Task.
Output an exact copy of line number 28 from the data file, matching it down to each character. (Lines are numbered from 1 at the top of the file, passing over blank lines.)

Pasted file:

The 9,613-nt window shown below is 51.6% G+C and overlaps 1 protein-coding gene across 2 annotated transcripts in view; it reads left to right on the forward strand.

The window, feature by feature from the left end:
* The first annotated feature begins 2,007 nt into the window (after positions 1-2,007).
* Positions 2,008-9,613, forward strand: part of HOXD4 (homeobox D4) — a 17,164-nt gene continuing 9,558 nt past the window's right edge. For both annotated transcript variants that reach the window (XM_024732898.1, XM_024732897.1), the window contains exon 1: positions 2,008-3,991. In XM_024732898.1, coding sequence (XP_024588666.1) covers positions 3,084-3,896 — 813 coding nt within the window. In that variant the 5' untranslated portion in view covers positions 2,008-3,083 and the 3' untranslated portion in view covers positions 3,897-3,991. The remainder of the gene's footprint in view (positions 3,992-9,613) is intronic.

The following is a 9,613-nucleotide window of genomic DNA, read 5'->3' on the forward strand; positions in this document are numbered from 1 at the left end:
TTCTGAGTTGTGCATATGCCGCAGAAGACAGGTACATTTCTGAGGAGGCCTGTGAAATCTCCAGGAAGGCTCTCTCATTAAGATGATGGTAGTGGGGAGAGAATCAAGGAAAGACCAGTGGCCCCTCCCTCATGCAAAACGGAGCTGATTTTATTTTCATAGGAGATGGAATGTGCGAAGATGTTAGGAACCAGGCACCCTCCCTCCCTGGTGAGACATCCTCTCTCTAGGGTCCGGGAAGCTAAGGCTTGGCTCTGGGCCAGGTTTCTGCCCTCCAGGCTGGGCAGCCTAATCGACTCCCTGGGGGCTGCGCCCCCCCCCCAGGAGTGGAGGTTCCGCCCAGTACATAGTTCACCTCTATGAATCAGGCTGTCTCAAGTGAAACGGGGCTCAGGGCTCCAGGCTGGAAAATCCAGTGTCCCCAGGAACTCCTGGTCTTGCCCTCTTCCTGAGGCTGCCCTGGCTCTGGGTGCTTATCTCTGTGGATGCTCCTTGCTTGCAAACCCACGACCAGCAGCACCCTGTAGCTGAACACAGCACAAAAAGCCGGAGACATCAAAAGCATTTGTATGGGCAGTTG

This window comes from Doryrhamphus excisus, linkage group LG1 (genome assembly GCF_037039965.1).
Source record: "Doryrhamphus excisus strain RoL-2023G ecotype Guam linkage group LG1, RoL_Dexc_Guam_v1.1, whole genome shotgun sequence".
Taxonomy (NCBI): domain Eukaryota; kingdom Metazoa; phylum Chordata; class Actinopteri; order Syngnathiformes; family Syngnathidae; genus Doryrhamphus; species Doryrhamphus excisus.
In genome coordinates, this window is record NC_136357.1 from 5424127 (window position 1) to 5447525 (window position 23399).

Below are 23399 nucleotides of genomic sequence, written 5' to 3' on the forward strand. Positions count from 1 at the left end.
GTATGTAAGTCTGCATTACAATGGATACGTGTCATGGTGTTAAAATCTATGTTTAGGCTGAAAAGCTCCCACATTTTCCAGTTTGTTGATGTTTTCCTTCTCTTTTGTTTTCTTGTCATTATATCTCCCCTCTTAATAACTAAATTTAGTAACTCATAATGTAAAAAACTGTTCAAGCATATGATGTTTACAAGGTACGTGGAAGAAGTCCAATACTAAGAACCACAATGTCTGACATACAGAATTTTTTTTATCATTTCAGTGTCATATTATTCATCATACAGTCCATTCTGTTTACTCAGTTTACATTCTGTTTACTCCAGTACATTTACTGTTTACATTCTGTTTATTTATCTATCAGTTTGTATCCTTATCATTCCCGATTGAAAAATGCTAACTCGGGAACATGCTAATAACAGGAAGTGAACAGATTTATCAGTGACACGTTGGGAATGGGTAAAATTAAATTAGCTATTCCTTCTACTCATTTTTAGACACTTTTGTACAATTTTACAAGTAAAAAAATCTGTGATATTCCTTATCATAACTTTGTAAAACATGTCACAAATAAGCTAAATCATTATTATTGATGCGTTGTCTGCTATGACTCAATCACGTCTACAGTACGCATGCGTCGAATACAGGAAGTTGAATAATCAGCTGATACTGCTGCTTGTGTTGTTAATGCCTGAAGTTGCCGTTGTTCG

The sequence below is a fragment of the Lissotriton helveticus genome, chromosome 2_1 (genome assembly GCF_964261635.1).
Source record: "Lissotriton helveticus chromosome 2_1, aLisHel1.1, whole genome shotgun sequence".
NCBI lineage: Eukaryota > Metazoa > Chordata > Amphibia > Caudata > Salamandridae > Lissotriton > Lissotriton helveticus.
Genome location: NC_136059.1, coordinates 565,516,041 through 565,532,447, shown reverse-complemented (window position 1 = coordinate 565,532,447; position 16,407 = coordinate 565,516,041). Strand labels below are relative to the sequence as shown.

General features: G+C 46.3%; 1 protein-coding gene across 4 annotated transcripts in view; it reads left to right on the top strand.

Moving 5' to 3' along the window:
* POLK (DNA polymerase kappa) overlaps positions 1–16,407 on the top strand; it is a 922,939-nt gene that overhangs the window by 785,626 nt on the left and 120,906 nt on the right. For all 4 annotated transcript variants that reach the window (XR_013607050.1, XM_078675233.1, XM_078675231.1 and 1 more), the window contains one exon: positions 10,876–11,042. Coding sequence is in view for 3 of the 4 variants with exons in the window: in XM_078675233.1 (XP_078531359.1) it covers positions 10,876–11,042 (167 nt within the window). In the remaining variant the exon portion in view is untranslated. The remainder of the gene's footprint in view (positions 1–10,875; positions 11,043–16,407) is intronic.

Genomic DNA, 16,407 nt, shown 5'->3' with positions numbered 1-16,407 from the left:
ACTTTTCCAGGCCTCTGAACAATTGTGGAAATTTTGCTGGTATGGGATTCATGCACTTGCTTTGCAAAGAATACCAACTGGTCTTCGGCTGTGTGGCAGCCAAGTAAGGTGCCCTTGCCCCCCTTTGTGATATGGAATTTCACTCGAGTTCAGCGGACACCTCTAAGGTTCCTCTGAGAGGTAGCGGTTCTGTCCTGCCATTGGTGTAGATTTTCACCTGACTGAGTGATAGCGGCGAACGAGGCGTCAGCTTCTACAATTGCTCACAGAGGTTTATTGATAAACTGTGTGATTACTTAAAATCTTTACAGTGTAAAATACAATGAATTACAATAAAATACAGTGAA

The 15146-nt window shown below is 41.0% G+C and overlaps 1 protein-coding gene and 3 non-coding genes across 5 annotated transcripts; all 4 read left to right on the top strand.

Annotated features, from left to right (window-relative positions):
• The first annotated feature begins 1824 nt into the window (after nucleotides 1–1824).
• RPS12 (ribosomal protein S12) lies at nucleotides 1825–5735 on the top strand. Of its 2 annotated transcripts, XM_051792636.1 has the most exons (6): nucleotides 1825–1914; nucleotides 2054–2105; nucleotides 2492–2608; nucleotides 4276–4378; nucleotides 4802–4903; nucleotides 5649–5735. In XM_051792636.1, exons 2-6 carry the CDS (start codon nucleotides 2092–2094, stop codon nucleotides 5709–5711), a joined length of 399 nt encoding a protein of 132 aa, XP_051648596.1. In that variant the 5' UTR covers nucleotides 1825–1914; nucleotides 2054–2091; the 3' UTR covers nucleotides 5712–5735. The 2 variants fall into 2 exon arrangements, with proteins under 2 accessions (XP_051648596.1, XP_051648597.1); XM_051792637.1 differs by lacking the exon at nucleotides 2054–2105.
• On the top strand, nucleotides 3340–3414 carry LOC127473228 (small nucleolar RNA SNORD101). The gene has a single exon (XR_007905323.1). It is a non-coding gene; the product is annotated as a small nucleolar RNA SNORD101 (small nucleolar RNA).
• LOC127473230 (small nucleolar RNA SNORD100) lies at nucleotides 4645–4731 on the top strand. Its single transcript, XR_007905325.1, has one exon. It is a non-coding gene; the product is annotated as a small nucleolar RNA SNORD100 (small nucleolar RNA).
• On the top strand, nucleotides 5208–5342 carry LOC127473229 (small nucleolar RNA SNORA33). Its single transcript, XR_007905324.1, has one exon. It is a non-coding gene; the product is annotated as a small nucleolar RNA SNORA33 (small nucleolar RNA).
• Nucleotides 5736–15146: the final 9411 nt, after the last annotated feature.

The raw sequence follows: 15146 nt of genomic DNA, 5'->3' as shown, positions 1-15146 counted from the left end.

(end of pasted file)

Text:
• On the top strand, nucleotides 5208–5342 carry LOC127473229 (small nucleolar RNA SNORA33). Its single transcript, XR_007905324.1, has one exon. It is a non-coding gene; the product is annotated as a small nucleolar RNA SNORA33 (small nucleolar RNA).